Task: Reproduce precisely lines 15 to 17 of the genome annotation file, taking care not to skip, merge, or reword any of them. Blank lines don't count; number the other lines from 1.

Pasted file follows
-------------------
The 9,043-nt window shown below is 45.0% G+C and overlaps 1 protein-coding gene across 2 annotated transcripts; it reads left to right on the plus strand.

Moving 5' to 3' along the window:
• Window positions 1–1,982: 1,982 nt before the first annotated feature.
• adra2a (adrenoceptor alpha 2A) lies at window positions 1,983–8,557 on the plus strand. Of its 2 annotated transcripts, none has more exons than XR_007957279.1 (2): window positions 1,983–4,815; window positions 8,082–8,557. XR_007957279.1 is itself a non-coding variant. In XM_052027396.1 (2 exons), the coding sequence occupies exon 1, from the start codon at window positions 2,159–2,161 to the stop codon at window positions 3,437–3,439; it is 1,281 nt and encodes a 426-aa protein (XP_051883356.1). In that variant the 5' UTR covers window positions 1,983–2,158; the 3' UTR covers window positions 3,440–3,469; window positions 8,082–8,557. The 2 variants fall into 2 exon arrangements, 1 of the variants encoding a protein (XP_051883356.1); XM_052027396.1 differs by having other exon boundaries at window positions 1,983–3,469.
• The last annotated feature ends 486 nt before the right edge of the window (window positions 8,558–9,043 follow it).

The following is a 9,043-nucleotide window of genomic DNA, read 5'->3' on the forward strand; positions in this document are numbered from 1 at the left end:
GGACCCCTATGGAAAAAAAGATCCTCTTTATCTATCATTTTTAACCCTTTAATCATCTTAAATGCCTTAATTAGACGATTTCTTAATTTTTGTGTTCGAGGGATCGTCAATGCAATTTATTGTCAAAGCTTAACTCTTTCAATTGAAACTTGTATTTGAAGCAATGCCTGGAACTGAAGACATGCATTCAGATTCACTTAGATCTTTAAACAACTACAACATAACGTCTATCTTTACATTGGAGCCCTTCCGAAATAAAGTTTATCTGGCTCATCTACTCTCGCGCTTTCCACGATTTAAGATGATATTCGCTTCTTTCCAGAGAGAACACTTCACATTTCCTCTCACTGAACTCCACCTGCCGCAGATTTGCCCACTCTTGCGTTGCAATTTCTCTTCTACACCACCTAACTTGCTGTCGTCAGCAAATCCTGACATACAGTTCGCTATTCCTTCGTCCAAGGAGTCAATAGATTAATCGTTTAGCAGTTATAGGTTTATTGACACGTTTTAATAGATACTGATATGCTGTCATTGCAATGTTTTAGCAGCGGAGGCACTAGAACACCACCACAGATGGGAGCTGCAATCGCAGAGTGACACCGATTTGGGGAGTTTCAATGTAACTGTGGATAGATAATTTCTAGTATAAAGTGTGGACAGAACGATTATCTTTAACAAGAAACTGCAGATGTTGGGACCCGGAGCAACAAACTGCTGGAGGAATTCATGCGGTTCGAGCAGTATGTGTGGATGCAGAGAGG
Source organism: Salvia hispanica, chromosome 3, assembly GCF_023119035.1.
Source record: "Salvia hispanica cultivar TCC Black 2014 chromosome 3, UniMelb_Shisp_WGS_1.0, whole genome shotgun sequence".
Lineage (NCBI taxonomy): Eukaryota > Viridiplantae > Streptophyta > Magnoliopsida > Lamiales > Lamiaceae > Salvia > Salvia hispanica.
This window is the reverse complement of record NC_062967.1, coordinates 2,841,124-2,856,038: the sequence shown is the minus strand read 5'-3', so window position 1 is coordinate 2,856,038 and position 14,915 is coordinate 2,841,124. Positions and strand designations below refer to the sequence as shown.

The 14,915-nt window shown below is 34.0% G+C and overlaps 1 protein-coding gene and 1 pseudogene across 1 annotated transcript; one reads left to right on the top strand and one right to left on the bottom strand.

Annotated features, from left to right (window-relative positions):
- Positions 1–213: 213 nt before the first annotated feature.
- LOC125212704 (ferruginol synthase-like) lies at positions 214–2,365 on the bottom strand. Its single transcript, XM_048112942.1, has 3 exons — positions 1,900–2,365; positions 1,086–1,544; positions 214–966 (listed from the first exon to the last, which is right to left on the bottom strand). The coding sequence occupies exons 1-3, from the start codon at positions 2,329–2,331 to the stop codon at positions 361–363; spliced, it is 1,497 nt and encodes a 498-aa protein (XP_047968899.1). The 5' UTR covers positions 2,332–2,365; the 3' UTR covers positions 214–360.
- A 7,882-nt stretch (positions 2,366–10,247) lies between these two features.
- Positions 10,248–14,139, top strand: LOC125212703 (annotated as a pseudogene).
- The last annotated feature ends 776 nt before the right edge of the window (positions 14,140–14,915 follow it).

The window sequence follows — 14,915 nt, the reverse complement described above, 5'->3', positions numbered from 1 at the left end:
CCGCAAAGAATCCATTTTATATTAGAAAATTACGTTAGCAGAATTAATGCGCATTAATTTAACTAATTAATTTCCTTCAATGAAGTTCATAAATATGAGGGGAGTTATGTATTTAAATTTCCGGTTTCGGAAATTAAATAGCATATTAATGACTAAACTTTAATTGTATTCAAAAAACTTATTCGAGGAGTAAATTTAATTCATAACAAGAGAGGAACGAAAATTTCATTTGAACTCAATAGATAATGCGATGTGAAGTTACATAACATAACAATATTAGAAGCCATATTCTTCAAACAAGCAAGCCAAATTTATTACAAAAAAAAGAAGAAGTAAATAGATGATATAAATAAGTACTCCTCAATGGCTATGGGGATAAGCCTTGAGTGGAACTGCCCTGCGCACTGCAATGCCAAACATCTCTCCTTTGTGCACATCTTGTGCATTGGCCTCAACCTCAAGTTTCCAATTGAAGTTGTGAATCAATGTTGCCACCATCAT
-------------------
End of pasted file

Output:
- LOC125212704 (ferruginol synthase-like) lies at positions 214–2,365 on the bottom strand. Its single transcript, XM_048112942.1, has 3 exons — positions 1,900–2,365; positions 1,086–1,544; positions 214–966 (listed from the first exon to the last, which is right to left on the bottom strand). The coding sequence occupies exons 1-3, from the start codon at positions 2,329–2,331 to the stop codon at positions 361–363; spliced, it is 1,497 nt and encodes a 498-aa protein (XP_047968899.1). The 5' UTR covers positions 2,332–2,365; the 3' UTR covers positions 214–360.
- A 7,882-nt stretch (positions 2,366–10,247) lies between these two features.
- Positions 10,248–14,139, top strand: LOC125212703 (annotated as a pseudogene).